A perfect game, while credited to one guy, is essentially a team accomplishment, unless the pitcher strikes out all 27 hitters, and that’s never happened. (The most Ks by a perfect gamer is 14 by Sandy Koufax vs. the Cubs in 1965, and had I been alive to see that, I might say that is the most dominant individual pitching performance I’ve seen. The Cubs, coincidentally, have yet to be no-hit since then, the longest streak in the majors and a pretty impressive stat in itself, especially when you consider how many truly awful Cub teams have existed since then.) A pitcher isn’t getting guys out on groundouts, lineouts, and flyouts as much as he and at least one of his teammates are.
Wood allowed only eight guys to put a bat on the ball, one of whom reached when a Cub was not mentally sound for a moment. Step back and consider that. Less than one time per inning would you have seen a guy running toward first base. He for more than two-thirds of his time on the mound made defense irrelevant. To do such a thing is almost beyond comprehension.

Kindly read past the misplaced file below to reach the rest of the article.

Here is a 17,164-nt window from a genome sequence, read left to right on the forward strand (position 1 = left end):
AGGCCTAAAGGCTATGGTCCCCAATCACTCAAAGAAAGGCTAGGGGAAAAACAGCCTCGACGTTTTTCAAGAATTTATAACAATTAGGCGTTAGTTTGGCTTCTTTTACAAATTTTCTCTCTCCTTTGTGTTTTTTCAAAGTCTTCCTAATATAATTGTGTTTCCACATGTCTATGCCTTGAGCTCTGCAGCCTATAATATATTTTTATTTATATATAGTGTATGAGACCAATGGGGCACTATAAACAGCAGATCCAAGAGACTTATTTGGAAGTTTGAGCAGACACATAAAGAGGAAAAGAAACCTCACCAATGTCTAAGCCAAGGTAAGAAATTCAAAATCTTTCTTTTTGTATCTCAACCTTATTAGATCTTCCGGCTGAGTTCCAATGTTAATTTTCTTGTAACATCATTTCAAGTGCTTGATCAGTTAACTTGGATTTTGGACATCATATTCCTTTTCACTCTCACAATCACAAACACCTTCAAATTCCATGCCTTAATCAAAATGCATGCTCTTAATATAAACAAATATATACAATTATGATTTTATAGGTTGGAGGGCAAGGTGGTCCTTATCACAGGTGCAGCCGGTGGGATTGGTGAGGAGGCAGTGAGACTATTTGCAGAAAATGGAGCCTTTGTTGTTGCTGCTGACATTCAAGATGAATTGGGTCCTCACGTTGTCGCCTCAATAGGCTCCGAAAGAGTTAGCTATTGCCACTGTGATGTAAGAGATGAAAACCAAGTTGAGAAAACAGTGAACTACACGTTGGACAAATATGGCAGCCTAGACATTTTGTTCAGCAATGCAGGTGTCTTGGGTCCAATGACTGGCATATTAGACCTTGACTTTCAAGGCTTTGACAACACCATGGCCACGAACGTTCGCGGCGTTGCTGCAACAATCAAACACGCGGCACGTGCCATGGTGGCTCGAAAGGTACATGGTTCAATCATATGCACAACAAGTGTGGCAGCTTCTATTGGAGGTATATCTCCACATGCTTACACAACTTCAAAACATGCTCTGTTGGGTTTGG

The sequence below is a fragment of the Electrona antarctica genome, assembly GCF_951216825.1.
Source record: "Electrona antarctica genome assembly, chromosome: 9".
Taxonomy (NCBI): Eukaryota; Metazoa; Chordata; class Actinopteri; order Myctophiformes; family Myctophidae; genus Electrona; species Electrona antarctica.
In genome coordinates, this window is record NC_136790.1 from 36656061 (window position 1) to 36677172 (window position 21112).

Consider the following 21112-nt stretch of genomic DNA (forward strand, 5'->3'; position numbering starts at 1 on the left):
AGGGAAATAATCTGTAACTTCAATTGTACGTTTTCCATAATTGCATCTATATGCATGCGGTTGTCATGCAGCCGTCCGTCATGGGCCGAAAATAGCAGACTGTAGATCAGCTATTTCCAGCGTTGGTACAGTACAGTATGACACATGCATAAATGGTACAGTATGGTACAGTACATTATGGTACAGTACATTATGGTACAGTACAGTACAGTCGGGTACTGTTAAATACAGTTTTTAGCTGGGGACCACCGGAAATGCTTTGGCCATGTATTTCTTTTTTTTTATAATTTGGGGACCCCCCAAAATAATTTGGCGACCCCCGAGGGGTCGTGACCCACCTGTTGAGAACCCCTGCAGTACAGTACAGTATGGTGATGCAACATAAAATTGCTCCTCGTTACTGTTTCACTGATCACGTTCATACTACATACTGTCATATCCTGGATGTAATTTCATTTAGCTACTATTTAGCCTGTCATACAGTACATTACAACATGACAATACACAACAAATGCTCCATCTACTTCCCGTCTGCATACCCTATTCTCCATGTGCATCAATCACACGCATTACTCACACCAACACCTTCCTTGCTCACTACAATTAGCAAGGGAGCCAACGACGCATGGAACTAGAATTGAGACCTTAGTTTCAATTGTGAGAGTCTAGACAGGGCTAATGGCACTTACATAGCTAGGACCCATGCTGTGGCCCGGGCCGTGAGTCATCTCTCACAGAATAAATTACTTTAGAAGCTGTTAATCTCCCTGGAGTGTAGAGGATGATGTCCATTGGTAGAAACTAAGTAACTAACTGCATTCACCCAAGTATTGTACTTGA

Most White Sox fans I assume will disagree with me, surely due to blind tribalism, but if one looks at the individual work of Wood, Humber, and Buehrle in their respective games, the nod for individual dominance has to go to Cubs rookie. To paraphrase one of the greatest sports films ever, Bull Durham, strikeouts are not democratic. Strikeouts are fascist. They are dictatorial. They are oppressive. They are dominant.
Twenty of them are athletically genocidal.
Watching two perfect games was an absolute joy for this baseball fan, but I have yet to be as impressed by one pitcher as I was while probably failing an Algebra assignment in my bedroom that gray day in May of 1998 and in every replay of the game I’ve seen since.
The Wood game had imperfections, but it was despite those imperfections that dominance shone brightest amid the clouds and drizzle. That was the most perfect thing I’ve witnessed.
Tim Baffoe attended the University of Iowa and Governors State University and began blogging at The Score after winning the 2011 Pepsi Max Score Search. He enjoys writing things about stuff, but not so much stuff about things. When not writing for 670TheScore.com, Tim corrupts America’s youth as a high school English teacher and provides a great service to his South Side community delivering pizzas (please tip him and his colleagues well). You can follow Tim’s inappropriate brain droppings on Twitter @Ten_Foot_Midget , but please don’t follow him in real life. He grew up in Chicago’s Beverly To read more of Tim’s blogs click here.